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Association analysis for resistance to Striga hermonthica in diverse tropical maize inbred lines
Mengesha Abera, W.
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Striga hermonthica is a widespread, destructive parasitic plant that causes substantial yield loss to maize productivity in sub-Saharan Africa. Under severe Striga infestation, yield losses can range from 60 to 100% resulting in abandonment of farmers’ lands. Diverse methods have been proposed for Striga management; however, host plant resistance was considered the most effective and affordable to small-scale famers. Thus, conducting a genome-wide association study to identify quantitative trait nucleotides controlling S. hermonthica resistance and mining of relevant candidate genes will expedite the improvement of Striga resistance breeding through marker-assisted breeding. For this study, 150 diverse maize inbred lines were evaluated under Striga infested and non-infested conditions for two years and genotyped using the genotyping-by-sequencing platform. Heritability estimates of Striga damage ratings, emerged Striga plants and grain yield, hereafter referred to as Striga resistance-related traits, were high under Striga infested condition. The mixed linear model (MLM) identifed thirty SNPs associated with the three Striga resistance-related traits based on the multi-locus approaches (mrMLM, FASTmrMLM, FASTmrEMMA and pLARmEB). These SNPs explained up to 14% of the total phenotypic variation. Under non-infested condition, four SNPs were associated with grain yield, and these SNPs explained up to 17% of the total phenotypic variation. Gene annotation of significant SNPs identified candidate genes (Leucine-rich repeats, putative disease resistance protein and VQ proteins) with functions related to plant growth, development, and defense mechanisms. The marker-effect prediction was able to identify alleles responsible for predicting high yield and low Striga damage rating in the breeding panel. This study provides valuable insight for marker validation and deployment for Striga resistance breeding in maize.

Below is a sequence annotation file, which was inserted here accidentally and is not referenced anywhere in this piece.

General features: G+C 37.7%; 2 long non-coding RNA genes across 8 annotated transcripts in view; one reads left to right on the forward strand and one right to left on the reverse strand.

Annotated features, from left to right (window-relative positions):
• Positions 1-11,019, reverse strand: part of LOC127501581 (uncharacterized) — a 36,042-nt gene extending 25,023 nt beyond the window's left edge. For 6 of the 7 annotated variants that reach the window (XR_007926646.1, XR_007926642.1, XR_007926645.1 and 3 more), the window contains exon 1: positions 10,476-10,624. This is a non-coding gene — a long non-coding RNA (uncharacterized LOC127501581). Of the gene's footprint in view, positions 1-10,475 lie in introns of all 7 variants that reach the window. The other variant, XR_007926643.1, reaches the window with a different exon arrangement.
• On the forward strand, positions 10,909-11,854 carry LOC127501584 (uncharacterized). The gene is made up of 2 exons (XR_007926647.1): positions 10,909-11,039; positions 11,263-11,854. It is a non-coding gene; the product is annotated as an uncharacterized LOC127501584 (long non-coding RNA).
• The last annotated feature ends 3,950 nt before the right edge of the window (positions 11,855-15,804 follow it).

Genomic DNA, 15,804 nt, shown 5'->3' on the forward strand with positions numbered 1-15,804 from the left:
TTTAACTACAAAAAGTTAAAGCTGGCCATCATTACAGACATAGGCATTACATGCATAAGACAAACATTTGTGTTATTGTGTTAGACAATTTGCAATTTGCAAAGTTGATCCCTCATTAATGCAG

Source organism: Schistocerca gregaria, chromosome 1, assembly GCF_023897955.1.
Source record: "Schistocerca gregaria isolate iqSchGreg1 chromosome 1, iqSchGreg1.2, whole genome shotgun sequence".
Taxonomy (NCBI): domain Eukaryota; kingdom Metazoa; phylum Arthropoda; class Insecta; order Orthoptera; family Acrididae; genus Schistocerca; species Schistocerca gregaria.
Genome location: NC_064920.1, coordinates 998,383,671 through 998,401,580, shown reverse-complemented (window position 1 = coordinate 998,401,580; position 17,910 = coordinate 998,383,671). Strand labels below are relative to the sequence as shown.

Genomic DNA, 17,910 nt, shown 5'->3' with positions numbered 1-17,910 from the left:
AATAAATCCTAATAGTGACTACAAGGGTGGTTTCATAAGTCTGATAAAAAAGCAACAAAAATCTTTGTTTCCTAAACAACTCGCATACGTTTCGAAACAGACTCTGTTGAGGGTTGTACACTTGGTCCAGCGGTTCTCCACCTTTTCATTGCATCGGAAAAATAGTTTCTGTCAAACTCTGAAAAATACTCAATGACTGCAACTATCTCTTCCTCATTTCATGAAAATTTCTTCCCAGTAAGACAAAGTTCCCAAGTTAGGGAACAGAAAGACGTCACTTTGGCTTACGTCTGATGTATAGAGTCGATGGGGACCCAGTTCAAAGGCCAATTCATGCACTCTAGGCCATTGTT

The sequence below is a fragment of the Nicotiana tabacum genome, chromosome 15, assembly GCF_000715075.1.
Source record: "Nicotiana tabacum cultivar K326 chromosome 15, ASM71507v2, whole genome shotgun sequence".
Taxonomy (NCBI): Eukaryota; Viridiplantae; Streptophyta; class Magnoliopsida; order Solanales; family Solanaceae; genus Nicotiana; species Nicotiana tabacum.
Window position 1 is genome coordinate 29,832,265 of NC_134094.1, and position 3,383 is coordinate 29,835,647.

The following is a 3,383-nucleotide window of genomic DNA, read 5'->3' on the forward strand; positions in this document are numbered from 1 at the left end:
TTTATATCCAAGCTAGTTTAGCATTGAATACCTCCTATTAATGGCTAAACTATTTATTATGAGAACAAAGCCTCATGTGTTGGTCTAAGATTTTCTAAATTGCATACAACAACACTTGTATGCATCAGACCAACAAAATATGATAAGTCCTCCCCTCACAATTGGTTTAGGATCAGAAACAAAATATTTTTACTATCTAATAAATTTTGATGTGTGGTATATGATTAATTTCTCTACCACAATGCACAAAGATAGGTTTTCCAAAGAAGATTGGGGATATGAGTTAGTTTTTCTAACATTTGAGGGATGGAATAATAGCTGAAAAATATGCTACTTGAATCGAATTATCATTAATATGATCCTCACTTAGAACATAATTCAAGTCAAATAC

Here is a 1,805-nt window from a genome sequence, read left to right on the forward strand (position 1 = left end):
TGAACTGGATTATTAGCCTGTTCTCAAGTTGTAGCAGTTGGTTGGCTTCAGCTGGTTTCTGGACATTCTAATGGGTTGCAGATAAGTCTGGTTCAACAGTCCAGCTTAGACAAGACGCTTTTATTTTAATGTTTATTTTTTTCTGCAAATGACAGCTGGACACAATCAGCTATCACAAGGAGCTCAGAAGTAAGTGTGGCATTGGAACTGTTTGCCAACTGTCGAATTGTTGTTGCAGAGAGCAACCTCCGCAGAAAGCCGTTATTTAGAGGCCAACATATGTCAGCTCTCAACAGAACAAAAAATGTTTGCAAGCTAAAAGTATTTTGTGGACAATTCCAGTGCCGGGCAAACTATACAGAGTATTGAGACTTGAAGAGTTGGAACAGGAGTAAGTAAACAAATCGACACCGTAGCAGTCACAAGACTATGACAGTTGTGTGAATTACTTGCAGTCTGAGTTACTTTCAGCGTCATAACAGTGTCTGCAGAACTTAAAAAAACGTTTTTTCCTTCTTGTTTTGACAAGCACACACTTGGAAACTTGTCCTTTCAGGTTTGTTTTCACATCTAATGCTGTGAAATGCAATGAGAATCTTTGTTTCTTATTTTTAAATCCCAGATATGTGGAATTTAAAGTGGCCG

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Permanent link to this itemhttps://hdl.handle.net/20.500.12478/7378
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